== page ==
How effective is this propaganda? As a tourist I cant really say. North Koreans are not going to tell a tourist anything but the party line. Divergent opinions must exist but to talk openly about them brings down certain punishments……and any further discussion on that delves into taboo areas best not to be explored by those of us who want to continue with travels to the DPRK
Built in 100 days* to commemorate the 100th birthday of ‘eternal president’ Kim Il-sung, the new Mansudae housing project is the latest addition to the Pyongyang skyline. Also seen in the picture above is a new mural of Kim Jong-il. Conspicuously absent during his lifetime, grand murals and statues of Kim Jong-il are being unveiled and installed throughout Pyongyang.
View of the Mansudae housing complex as seen from the base of Juche Tower.
View of Mansudae housing complex as seen from the top of Juche Tower.
Video of the Mansudae housing complex nighttime light show – shocking evidence of change in the DPRK considering that last summer the city was blacked out by power shortages every night by 9PM.
*Although said to have been built in 100 days, I was told the construction of the Mansudae housing complex took a little longer than that – but it was still done in an amazingly quick time. I don’t remember any construction in that area of the city during my summer 2011 visit.
North Korean troops ready to punish their enemies with “unprecedented peculiar means and methods of our own style“.
Pyongyang was lit up 24 hours a day, traffic jams clogged the streets (even the retired traffic girls were mobilized), the hotels and bars were impressively stocked with foreign luxury goods, new statues, murals, and even entire neighborhoods were unveiled and gifted to the public. The citizens were in good cheer with smiles on their faces as they enjoyed the gigantic military parades, public holiday gatherings, and massive fireworks displays – all to commemorate the 100th birthday of ‘eternal president’ Kim Il-sung.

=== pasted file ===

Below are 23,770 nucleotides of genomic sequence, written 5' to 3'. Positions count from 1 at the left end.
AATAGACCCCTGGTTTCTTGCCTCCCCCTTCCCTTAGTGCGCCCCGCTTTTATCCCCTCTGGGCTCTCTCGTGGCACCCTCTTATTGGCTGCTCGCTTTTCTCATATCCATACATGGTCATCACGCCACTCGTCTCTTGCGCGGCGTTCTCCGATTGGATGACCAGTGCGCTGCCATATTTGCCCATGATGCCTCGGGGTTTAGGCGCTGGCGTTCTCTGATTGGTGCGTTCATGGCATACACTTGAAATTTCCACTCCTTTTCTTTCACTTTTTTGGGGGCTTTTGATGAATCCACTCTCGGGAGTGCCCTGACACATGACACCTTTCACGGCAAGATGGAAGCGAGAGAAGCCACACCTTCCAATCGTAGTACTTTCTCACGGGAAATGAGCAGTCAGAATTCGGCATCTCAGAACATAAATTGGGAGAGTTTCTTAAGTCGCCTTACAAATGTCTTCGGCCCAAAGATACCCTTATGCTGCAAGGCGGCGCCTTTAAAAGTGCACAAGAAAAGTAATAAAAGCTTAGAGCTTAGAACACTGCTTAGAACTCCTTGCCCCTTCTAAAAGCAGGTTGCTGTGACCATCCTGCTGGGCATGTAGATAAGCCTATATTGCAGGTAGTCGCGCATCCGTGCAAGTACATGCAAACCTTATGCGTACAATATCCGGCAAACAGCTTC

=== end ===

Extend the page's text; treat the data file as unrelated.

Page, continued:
There was also a missile launch, the failure of which was not reported to the North Korean people…….but everyone knew.
And now with the party over there is a HUGE debt, and with the suspension of American food aid sadly there also will be empty stomachs.
So where will the DPRK go from here? I’m not an expert, the focus of this blog is on my travel experiences, human interactions, and photography in North Korea, but I do have some on-the-ground observations and humble analysis I would like to share on the current saber rattling coming out of the DPRK.
While talking with our guides we freely discussed the topic of US food aid to the DPRK. Our guides explained to us that they were fully aware that the American Government gave food aid in the late 90’s in response to the mass famines that afflicted the country. When asked if this aid helped the USA to be regarded in a more favorable light by North Koreans, our guides said no, that the US did not give enough aid at that time for the average citizen to change their opinion on the US government – I’m sure ongoing anti American propaganda didn’t help either. A more enlightening revelation was that our guides admitted to us that they were unaware of continuing food aid supplied from the USA to the DPRK throughout the 2000’s.